Design your own telescope

Have you ever wondered how a telescope works? In this course you will learn how to use basic physical principles to design your own telescope. The course material is directly linked to geometric optics, reflection, refraction and Snell’s law.

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4 Lessons


The optical telescope has been the backbone of astronomy since it’s invention in the early 17th century. It helped to settle an old argument of whether the Earth or the Sun was at the centre of the Universe. Since then we have learned that the Universe has no centre. The Sun is but one out of a billion stars in a galaxy called the Milky Way. However, it has turned out to be a pretty exciting place.

In 1923, a junior astronomer named Edwin Hubble discovered another galaxy, which is now called Andromeda. From his observations, he learned that the stars in this galaxy were much further away than any other star in the Milky Way. He also realized that the Universe is expanding. Using modern telescopes, we have observed light from the most distant galaxies. This light has travelled about 13 billion years to reach us here on Earth.

Learning objectives

We need a big telescope to observe the furthest parts of the Universe. One of the biggest telescopes in the world is the Very Large Telescope in Chile, South America. It actually consists of four individual telescopes. Each one has a main mirror of 8.2 meters in diameter.

Technological advancements have helped us to create these large telescopes. However, it’s still the same basic physical principles that are used to design telescopes today. In this course, you will learn about these principles and how they can be applied to design your own telescope.

Curriculum links

  • Geometric optics.
  • Reflection.
  • Refraction.
  • Snell’s law.

This is our prototype course. So if you spot any bugs or issues please let us know.


The Andromeda Galaxy.

The Andromeda Galaxy. Credit: skeeze / Pixabay

This aerial shot of ESO’s Very Large Telescope array on top of the 2600-metre-high Cerro Paranal in the Chilean Atacama Desert beautifully shows the various stations for the mobile Auxiliary Telescopes. The largest structures are the enclosures of the four 8.2-metre Unit Telescopes of the VLT. In the middle lies the VLT Interferometer (VLTI) laboratory. Contrary to other large astronomical telescopes, the VLT was designed from the beginning with the use of interferometry as a major goal. The VLTI combines light captured by two or three 8.2-metre VLT Unit Telescopes, dramatically increasing the spatial resolution and showing fine details of a large variety of celestial objects. However, most of the time, the large telescopes are used for other research purposes. They are therefore only available for interferometric observations during a limited number of nights every year. Thus, in order to exploit the VLTI each night and to achieve the full potential of this unique setup, some other smaller, 1.8-metre dedicated telescopes were included into the overall VLT concept. These telescopes, known as the VLTI Auxiliary Telescopes (ATs), are mounted on tracks and can be placed at precisely defined “parking” observing positions on the observatory platform (seen along the lines in the image). From these positions, their light beams are fed into the VLTI laboratory via a complex system of reflecting mirrors mounted in an underground system of tunnels. Taken in 2005, this photo shows only two of the four ATs that are currently in operation. The enclosure on the upper right of the image will soon host the VLT Survey Telescope (VST).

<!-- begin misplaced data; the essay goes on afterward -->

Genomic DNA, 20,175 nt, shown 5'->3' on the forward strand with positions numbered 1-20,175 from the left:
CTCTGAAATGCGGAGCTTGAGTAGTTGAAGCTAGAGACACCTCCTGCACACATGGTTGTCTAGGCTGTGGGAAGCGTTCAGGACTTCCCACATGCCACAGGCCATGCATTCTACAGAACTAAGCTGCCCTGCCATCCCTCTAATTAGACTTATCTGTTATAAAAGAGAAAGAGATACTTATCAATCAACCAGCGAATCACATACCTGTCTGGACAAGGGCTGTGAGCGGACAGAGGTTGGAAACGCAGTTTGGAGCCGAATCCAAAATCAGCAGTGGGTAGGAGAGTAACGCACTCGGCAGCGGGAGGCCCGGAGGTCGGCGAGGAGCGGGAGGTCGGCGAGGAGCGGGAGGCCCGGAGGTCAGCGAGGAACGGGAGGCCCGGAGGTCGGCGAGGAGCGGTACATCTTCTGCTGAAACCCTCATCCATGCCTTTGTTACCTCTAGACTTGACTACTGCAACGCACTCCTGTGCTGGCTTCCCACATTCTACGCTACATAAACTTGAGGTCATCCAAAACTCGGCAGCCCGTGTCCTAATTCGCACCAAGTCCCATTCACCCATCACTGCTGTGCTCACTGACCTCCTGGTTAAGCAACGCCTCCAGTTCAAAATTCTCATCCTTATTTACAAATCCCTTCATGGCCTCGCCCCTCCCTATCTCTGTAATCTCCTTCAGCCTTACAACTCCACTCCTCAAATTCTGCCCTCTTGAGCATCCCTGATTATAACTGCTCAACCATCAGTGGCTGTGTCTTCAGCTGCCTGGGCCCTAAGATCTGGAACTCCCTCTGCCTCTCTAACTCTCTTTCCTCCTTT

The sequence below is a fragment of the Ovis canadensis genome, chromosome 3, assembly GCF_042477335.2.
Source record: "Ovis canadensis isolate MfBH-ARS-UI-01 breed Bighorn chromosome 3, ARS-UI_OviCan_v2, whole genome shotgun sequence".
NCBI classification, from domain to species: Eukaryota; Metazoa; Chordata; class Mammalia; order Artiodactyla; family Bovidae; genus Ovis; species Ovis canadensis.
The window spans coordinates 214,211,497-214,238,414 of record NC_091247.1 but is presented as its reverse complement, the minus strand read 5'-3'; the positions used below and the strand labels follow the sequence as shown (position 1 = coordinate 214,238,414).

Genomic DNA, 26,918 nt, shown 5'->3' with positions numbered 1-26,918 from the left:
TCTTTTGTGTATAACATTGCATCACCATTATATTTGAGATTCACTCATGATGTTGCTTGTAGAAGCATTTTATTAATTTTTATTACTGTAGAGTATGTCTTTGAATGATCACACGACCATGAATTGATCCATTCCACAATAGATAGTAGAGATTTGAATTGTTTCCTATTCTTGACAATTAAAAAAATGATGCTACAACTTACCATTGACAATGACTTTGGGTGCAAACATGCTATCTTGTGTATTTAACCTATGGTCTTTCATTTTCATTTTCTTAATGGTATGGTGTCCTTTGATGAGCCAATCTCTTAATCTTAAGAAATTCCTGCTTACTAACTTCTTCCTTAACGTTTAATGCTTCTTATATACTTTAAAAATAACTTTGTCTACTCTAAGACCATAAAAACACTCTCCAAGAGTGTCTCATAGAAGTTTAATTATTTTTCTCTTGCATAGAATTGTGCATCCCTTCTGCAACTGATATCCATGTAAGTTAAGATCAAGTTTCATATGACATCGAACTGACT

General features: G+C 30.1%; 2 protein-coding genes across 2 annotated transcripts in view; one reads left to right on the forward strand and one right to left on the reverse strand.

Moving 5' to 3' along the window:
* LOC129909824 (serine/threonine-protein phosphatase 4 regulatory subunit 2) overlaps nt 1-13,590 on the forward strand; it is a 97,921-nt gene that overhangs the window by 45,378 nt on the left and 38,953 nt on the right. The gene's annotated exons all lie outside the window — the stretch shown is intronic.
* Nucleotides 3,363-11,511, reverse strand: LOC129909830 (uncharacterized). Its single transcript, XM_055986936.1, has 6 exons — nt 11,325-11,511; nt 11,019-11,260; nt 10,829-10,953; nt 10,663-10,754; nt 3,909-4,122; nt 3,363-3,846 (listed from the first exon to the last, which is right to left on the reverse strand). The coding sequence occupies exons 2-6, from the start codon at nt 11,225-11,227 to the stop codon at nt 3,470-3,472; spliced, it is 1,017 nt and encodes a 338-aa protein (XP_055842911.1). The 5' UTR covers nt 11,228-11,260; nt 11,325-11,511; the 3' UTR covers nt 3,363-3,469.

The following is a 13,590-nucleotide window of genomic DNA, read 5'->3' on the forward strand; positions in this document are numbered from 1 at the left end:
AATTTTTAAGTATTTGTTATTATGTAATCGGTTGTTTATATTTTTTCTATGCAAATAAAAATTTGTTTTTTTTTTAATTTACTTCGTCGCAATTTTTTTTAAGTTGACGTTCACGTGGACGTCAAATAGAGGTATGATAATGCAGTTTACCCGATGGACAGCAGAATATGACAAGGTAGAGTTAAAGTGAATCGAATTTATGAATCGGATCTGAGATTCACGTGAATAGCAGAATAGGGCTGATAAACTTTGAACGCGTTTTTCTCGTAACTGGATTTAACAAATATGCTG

The Very Large Telescope. Credit: ESO/G.Hüdepohl